Water lilies

Water lilies are some of the most beautiful and well-known water plants. By planting these in pots, as they mature and need attention, they may be removed for pruning and division. You will find that some plants are prolific and you will need to divide and remove plants to keep the pond attractive.

Floating plants

Some floating varieties add to the beauty of the pond. Examples of these are water lettuce, water hyacinth, duckweed and salvinia. Some of these are invasive species in larger waterways. Don't make the mistake of placing the excess in any of the local waterways, as they can multiply and cause major problems.

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Step 5: Select the Right Fish and other Aquatic Life

Selections of fish might include common goldfish, Red Comets, Shubunkins and Koi. These species can tolerate temperatures as low as 39°F and are hearty.


Be aware that Koi are expensive and will eat vegetation. In addition, they are rambunctious and may even turn over pots when they are bigger. They may reach lengths of two feet.

Red Comets

Red Comets and common goldfish are orange in color and feed at all water levels. They are similar in color, with Comets being somewhat darker and brighter. They are approximately 10" long when mature.


Shubunkins are sometimes called Calico goldfish and are many colors, including blue. They have beautiful forked tails that are long and appear very graceful as they swim about. They also reach 10" in length.

Calico Fantails

Calico Fantails are beautiful fish with a rounder body type and an attractive double tail. They are a great addition to a pond, but cannot live in water where temperatures become lower than 55°F.

If good water conditions are maintained, all of these species will reproduce naturally and you will need to consider removing some as time passes.

Other species such as Mosquito fish, frogs, snails and such are natural additions to ponds and each add their own unique character.

Step 6: Remember Routine Maintenance

There are some basic requirements for maintaining a garden pool.

Stabilize and test water

When a pool is first established, water should be allowed to stabilize before fish are added. This is especially true if water is from a treated source containing chlorine. Also, a small test kit for periodically checking water quality for ammonia and nitrite levels is a good investment.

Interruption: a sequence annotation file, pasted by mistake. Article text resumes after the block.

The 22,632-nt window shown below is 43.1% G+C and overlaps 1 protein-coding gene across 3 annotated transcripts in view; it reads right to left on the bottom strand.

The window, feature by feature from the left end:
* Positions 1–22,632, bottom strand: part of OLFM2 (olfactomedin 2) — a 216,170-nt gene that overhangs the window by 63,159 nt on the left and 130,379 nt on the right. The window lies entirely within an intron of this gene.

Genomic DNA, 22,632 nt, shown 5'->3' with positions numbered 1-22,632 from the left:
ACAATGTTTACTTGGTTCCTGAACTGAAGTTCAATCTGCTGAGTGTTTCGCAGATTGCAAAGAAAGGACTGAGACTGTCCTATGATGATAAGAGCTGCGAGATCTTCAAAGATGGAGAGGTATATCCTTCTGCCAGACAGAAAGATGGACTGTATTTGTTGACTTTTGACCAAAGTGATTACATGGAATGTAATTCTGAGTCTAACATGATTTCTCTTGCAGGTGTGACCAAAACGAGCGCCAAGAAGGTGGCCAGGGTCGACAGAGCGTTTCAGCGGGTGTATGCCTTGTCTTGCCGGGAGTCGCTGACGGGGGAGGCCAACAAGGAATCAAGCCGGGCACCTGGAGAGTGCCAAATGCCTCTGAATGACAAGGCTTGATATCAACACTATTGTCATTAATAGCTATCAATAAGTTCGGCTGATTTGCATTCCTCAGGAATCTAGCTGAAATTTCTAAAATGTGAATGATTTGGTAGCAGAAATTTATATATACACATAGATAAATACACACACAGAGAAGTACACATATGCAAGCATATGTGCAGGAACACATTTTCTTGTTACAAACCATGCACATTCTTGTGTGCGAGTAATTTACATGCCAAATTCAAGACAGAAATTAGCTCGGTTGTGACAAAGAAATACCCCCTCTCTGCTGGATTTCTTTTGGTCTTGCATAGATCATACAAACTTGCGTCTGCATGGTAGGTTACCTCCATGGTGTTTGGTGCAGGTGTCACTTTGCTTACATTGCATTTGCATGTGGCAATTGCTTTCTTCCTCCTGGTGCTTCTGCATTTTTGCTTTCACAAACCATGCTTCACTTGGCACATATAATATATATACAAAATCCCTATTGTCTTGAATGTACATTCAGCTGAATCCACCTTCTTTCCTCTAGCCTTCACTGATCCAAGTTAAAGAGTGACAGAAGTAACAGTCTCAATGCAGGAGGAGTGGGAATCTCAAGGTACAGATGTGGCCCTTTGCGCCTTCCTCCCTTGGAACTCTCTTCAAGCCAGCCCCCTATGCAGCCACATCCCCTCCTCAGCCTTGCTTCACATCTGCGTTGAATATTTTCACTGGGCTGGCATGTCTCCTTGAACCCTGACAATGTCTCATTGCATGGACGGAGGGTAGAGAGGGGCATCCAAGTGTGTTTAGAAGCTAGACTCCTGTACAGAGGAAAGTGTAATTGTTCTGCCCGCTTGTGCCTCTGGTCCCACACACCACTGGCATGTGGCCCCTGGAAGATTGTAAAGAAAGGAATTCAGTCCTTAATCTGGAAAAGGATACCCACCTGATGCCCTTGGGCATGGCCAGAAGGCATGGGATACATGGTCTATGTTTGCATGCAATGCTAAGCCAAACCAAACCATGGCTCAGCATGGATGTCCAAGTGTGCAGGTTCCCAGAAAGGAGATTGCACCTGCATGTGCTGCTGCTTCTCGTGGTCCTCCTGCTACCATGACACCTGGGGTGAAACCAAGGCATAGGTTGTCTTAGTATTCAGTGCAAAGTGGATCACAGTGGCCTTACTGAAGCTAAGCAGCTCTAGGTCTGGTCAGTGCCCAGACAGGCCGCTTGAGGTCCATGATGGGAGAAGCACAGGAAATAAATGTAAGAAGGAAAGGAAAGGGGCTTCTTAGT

Refresh water from time to time

You may find it necessary to drain up to 10% of the water occasionally and refilling to keep good water quality. Never add more than 20% of the pond water at one time, especially if filling from a hose. Draining water before a forecasted rainfall is a good procedure as this water will be free of contaminants.

Prune plants

As mentioned earlier, maintain health of plants by pruning. Remove any debris from the pond such as leaves, grass clippings, etc. If objectionable algae develops, treat with an approved algaecide. Free-floating algae is a sign of imbalance in water quality. Smooth algae growing on the pond liner is acceptable and actually a sign of a healthy pond.

Feed fish appropriately

Do not overfeed fish. Use a good quality food that will allow fish to attain brilliant color. Fish should be able to devour food provided within 10 minutes. Any more creates waste and degrades water quality.

Step 7: Enjoy the Fruits of your Labor

Now you can sit back and enjoy the colorful display of fish and plants. You will be the envy of your friends and the hours of pleasure that your water garden provides will be more than ample payment for your efforts.

L. Woodrow Ross

L. Woodrow Ross lives in upstate South Carolina with his lovely wife Margaret. He has written more than 500 newspaper articles, contributed to Rethink Rural, Carolina Sportsman, Primitive Archer, Palmetto Gills and Game and online resources. In addition, he has 38 books on Amazon Kindle: "how-to" outdoor books, a historical novel, suspense novels, a suspense novella, an Alaska travel guide, Greater Yellowstone destination guide and more. A 39th book is a work in progress and focuses on a young man’s dream of becoming a Montana rancher and includes historical references. Ross is a primitive/ survival skills instructor enjoying most things involving outdoor sports.